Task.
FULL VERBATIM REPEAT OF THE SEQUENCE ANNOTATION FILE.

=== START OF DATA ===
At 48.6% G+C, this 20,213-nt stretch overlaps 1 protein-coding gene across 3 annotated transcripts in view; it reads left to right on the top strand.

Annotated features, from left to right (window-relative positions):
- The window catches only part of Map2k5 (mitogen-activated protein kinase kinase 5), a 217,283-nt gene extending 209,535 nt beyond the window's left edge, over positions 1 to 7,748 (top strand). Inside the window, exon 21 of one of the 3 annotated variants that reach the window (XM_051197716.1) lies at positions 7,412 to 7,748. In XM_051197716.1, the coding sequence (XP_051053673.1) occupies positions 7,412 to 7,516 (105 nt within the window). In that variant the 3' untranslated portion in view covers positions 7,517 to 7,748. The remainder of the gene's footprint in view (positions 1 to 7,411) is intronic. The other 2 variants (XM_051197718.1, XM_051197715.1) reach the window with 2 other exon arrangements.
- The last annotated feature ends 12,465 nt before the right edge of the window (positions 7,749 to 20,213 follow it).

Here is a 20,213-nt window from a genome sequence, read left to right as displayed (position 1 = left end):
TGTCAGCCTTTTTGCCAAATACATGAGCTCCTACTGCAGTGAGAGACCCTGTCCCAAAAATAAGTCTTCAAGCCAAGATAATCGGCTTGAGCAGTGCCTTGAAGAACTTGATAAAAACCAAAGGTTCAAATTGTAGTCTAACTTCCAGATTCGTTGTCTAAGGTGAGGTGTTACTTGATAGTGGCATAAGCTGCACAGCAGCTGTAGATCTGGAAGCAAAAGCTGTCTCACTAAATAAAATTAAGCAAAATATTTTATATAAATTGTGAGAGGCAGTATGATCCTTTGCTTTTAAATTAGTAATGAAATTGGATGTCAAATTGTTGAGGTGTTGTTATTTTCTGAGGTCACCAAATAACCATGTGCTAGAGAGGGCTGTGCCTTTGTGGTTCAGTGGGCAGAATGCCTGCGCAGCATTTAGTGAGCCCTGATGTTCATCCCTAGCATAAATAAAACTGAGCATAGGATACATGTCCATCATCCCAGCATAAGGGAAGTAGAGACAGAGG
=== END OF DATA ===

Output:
At 48.6% G+C, this 20,213-nt stretch overlaps 1 protein-coding gene across 3 annotated transcripts in view; it reads left to right on the top strand.

Annotated features, from left to right (window-relative positions):
- The window catches only part of Map2k5 (mitogen-activated protein kinase kinase 5), a 217,283-nt gene extending 209,535 nt beyond the window's left edge, over positions 1 to 7,748 (top strand). Inside the window, exon 21 of one of the 3 annotated variants that reach the window (XM_051197716.1) lies at positions 7,412 to 7,748. In XM_051197716.1, the coding sequence (XP_051053673.1) occupies positions 7,412 to 7,516 (105 nt within the window). In that variant the 3' untranslated portion in view covers positions 7,517 to 7,748. The remainder of the gene's footprint in view (positions 1 to 7,411) is intronic. The other 2 variants (XM_051197718.1, XM_051197715.1) reach the window with 2 other exon arrangements.
- The last annotated feature ends 12,465 nt before the right edge of the window (positions 7,749 to 20,213 follow it).

Here is a 20,213-nt window from a genome sequence, read left to right as displayed (position 1 = left end):
TGTCAGCCTTTTTGCCAAATACATGAGCTCCTACTGCAGTGAGAGACCCTGTCCCAAAAATAAGTCTTCAAGCCAAGATAATCGGCTTGAGCAGTGCCTTGAAGAACTTGATAAAAACCAAAGGTTCAAATTGTAGTCTAACTTCCAGATTCGTTGTCTAAGGTGAGGTGTTACTTGATAGTGGCATAAGCTGCACAGCAGCTGTAGATCTGGAAGCAAAAGCTGTCTCACTAAATAAAATTAAGCAAAATATTTTATATAAATTGTGAGAGGCAGTATGATCCTTTGCTTTTAAATTAGTAATGAAATTGGATGTCAAATTGTTGAGGTGTTGTTATTTTCTGAGGTCACCAAATAACCATGTGCTAGAGAGGGCTGTGCCTTTGTGGTTCAGTGGGCAGAATGCCTGCGCAGCATTTAGTGAGCCCTGATGTTCATCCCTAGCATAAATAAAACTGAGCATAGGATACATGTCCATCATCCCAGCATAAGGGAAGTAGAGACAGAGG